Small advantage: Twins

Third base

Miguel Sanó has 21 home runs in 64 games since the All-Star break after missing the first six weeks of the season recovering from a cut on his heel. He was hitting .214 on July 2. He hits the baseball harder more consistently than any other player. His 57.5 percent hard-hit rate (defined as 95+ mph) is first among MLB players, and his 94.5 mph exit velocity is second. Gio Urshela is the Yankees' starter, but this is another place LeMahieu could wind up. Urshela’s home run on Friday was much needed since he’s hitting .208 since returning from a hand injury on Sept. 8.

Surprising advantage: Twins

Left field

Giancarlo Stanton has played 17 games this season and could be the biggest X-factor of the entire postseason. He has played 46 of 1,161 career games in left field. That total includes four this month. But as any Yankee fan knows, his true position is wherever Boone puts him in the batting order. He has an 1.159 OPS in nine games since returning from the IL. Eddie Rosario’s 32 home runs are ninth among AL outfielders. His 28 doubles are 14th.

Advantage: Twins

Center field

This is a very strong position. Brett Gardner’s 12th season has been his best in a year when he Yankees weren’t even sure he’d be an everyday player. He’s top five among AL center fielders in homers, doubles, runs and OPS. For the Twins, Kepler shifted to center in the wake of Byron Buxton’s season-ending injury and has continued a breakout season that has included 36 homers, 32 doubles and 60 walks. His .355 wOBA is 10th among AL outfielders.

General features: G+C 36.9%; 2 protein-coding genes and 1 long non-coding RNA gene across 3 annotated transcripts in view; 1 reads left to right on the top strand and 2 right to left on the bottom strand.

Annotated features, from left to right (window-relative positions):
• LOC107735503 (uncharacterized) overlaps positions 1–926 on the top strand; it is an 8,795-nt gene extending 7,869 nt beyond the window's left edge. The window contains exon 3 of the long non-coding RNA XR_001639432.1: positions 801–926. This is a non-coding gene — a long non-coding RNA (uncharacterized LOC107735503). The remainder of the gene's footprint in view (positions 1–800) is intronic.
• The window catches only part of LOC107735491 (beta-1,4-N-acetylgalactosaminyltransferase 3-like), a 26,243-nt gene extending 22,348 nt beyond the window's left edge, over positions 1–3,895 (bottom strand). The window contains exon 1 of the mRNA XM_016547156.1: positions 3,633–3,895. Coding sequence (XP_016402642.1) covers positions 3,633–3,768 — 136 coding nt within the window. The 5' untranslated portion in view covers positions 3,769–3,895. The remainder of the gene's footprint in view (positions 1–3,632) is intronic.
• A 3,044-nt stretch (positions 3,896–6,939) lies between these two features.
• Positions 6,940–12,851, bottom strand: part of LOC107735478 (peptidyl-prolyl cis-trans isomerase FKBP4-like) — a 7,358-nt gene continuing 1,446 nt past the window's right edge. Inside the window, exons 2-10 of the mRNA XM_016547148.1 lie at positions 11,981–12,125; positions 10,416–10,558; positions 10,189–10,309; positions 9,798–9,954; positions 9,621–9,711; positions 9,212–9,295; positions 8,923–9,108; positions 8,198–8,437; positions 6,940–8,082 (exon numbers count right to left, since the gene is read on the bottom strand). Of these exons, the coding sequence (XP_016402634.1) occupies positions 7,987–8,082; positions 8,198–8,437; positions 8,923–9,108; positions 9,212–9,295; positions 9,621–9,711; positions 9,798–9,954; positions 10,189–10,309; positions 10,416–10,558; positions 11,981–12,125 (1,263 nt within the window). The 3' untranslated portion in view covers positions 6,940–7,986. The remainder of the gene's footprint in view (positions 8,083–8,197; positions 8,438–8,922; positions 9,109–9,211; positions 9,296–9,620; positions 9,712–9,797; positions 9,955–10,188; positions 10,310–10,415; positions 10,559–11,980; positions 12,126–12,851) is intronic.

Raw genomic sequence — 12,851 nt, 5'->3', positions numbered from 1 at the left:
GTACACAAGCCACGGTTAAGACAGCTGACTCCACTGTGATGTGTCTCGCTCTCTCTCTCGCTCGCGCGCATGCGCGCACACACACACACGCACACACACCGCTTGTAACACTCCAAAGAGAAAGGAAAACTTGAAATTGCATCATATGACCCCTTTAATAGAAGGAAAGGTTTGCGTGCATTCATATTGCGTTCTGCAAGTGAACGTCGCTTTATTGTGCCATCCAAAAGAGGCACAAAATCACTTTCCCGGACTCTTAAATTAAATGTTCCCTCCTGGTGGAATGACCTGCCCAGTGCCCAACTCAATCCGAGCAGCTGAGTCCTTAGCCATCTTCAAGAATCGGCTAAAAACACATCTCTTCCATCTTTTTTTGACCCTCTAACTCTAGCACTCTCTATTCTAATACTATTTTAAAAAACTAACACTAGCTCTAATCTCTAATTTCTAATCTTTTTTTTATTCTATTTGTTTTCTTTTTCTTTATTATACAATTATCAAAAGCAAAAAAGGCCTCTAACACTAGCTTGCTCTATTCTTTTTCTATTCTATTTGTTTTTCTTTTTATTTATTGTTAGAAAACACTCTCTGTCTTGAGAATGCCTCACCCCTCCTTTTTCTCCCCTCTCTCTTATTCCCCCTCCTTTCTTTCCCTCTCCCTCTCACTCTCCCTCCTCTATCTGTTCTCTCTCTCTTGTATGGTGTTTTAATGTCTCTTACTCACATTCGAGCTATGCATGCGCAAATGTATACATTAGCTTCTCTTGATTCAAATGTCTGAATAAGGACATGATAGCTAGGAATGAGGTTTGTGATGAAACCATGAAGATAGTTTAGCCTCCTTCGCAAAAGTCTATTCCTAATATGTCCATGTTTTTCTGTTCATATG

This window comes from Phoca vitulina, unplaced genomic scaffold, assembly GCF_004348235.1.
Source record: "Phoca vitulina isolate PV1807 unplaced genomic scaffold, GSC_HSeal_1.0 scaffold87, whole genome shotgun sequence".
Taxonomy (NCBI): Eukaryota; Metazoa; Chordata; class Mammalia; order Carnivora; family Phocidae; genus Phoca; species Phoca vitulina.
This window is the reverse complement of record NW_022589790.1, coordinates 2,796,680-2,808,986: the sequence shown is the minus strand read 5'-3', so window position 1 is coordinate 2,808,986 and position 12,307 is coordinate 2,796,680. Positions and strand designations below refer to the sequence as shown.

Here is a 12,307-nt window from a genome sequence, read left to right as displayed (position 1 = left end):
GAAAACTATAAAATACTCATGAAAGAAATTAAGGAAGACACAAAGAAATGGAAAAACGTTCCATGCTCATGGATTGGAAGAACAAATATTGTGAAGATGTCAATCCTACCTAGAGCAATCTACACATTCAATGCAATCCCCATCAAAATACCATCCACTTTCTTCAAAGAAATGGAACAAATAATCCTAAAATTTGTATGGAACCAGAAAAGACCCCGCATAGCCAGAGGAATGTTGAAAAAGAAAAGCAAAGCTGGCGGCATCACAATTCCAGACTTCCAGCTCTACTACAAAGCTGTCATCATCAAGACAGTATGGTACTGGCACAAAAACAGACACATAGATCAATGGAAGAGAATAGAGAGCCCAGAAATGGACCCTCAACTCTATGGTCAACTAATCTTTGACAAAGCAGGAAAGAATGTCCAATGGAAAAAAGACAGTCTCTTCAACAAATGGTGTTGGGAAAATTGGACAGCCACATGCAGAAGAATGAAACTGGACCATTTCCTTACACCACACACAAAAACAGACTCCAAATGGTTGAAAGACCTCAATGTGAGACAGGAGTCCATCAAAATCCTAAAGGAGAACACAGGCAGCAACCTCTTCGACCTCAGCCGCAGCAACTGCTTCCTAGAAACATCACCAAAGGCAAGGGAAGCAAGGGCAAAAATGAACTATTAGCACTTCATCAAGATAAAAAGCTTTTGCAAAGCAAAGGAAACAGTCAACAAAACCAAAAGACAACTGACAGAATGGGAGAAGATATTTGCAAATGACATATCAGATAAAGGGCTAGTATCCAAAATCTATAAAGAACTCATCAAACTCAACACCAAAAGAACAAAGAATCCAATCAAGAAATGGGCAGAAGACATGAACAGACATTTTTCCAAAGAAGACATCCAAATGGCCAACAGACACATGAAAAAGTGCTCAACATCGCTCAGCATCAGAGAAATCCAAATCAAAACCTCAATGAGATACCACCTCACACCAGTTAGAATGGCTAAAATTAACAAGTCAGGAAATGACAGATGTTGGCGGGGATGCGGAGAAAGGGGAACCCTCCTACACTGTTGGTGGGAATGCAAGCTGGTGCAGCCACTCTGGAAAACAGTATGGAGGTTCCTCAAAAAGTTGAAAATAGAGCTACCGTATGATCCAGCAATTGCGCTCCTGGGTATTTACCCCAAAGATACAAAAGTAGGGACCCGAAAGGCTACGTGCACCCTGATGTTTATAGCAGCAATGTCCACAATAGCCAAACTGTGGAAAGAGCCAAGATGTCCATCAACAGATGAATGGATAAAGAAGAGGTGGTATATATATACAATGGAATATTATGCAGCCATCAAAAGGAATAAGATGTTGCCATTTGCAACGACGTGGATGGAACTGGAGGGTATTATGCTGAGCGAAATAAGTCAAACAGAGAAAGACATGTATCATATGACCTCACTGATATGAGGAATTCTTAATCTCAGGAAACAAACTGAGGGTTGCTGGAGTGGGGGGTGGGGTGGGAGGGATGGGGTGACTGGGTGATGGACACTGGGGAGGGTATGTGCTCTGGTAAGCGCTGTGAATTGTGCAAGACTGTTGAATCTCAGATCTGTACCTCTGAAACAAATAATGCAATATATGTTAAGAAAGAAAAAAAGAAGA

Unsentimental advantage: Twins

Right field

Aaron Judge is the man to see. Even in a season when he has missed some time. Even with another infusion of young talent in the game. His 95.8 mph exit velocity is tops in MLB, and his 56.8 percent hard-hit rate is second. He has 27 homers and a .921 OPS in 102 games. The Twins will use Gonzalez here unless Cron’s injury prompts manager Rocco Baldelli to use him at first. In that case, Jake Cave would play right.

Lopsided advantage: Yankees

Designated hitter

Cruz was the Twins' best offseason signing and has helped transform the offense more than any other player. He leads all designated hitters with 41 homers and a 1.028 OPS. Encarnación could equalize Minnesota’s advantage if he’s healthy. A strained oblique has sidelined him since Sept. 12, but the Yankees expect to have him in their Game 1 lineup.

Advantage: Twins

Pitching staff

Remember how the Yankees constructed the greatest bullpen of all time? The Twins have been better since the Trade Deadline. Twins relievers have a 3.78 ERA and 1.24 WHIP, and Tyler Duffey has been as good as any reliever in baseball of late, striking out 22 without issuing a walk in 12 September appearances. Yankees relievers, on the other hand, have a 4.20 ERA and 1.28 WHIP since the break, but no one will question their depth.

Now about those rotations. If James Paxton, Luis Severino and Masahiro Tanaka are healthy, the Yankees probably have an advantage over José Berríos, Jake Odorizzi and Kyle Gibson. But that may not matter since the new normal is figuring the best way to get 27 outs rather than designating roles.

The Yankees have invested more dollars and have bigger names, but this matchup probably will decide the series and is much closer than a lot of people think.

Small advantage: Yankees

So who is going to win? The Yankees will be favored by almost everyone and deservedly so. If Encarnacion, Paxton and Sanchez are healthy, they’re the better team. But these two teams are very close.

Richard Justice has been a reporter for since 2011. Follow him on Twitter at @RichardJustice.